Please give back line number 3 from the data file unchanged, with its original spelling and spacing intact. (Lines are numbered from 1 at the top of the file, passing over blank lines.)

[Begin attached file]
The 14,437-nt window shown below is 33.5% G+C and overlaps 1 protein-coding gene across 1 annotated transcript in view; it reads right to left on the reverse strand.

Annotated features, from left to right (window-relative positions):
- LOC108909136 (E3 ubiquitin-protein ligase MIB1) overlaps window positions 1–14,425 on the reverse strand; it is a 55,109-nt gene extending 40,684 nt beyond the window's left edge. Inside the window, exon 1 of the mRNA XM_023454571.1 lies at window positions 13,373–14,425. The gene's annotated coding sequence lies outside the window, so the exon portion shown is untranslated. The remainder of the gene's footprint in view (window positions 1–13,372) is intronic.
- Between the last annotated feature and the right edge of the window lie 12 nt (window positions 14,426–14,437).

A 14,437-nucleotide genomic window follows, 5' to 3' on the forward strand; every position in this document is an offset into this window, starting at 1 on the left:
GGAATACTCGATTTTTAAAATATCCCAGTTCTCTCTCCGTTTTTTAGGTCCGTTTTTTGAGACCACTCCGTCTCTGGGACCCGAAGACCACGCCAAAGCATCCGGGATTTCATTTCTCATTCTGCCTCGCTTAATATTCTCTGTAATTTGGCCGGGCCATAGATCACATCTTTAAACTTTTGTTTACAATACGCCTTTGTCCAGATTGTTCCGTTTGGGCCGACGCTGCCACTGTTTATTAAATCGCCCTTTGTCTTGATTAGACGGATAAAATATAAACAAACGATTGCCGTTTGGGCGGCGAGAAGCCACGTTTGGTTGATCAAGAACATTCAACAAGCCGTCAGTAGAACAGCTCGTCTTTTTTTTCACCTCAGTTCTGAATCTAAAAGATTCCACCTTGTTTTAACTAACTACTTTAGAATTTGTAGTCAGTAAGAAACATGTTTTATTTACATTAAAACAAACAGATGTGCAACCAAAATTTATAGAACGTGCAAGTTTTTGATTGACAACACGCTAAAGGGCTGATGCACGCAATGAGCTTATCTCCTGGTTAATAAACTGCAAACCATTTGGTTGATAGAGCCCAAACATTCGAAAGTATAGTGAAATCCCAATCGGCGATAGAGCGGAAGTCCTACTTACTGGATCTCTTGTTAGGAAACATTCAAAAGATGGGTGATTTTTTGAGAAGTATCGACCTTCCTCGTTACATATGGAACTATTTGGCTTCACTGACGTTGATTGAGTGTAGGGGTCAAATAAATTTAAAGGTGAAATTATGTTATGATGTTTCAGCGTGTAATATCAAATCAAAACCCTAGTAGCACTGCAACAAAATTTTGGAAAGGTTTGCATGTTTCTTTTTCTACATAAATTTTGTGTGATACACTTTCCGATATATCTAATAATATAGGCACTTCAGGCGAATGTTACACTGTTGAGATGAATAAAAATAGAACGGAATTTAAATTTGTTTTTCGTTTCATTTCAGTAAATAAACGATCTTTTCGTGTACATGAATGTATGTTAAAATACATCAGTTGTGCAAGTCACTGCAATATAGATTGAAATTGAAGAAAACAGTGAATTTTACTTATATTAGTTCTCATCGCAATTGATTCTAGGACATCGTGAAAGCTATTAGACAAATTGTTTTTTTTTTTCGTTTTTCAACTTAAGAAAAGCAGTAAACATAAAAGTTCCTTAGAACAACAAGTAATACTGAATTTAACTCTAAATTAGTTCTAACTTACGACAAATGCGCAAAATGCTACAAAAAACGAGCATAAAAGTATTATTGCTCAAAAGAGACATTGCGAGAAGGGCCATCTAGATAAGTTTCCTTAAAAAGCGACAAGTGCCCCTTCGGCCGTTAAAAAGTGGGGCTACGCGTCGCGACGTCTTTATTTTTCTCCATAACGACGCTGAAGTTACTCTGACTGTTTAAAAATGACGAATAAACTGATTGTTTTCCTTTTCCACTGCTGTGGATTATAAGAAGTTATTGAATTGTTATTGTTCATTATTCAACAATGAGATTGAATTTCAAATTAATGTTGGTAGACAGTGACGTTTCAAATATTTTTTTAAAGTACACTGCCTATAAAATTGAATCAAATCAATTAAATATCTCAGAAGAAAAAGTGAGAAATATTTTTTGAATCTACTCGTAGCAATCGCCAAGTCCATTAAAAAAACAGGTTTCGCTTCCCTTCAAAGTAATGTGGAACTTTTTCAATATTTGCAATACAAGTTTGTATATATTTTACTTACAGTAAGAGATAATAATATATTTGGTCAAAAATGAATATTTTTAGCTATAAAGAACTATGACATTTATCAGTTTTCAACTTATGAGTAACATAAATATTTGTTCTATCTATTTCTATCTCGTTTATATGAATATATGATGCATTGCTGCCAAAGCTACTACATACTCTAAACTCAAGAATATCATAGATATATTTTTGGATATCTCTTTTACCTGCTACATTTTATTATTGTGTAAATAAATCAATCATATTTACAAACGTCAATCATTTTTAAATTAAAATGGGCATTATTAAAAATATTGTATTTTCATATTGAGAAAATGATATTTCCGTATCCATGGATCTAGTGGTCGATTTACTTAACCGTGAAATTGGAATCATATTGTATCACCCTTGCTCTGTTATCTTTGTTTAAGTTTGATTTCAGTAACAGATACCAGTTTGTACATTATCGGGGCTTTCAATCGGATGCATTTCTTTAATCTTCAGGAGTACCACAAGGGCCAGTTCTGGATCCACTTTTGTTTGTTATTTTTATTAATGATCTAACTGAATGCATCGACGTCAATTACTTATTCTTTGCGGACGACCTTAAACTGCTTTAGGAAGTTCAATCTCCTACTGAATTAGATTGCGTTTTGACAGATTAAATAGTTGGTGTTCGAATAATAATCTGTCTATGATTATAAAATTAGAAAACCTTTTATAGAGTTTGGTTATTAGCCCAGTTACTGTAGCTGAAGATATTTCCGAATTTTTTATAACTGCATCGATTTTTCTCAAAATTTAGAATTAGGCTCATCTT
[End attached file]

- LOC108909136 (E3 ubiquitin-protein ligase MIB1) overlaps window positions 1–14,425 on the reverse strand; it is a 55,109-nt gene extending 40,684 nt beyond the window's left edge. Inside the window, exon 1 of the mRNA XM_023454571.1 lies at window positions 13,373–14,425. The gene's annotated coding sequence lies outside the window, so the exon portion shown is untranslated. The remainder of the gene's footprint in view (window positions 1–13,372) is intronic.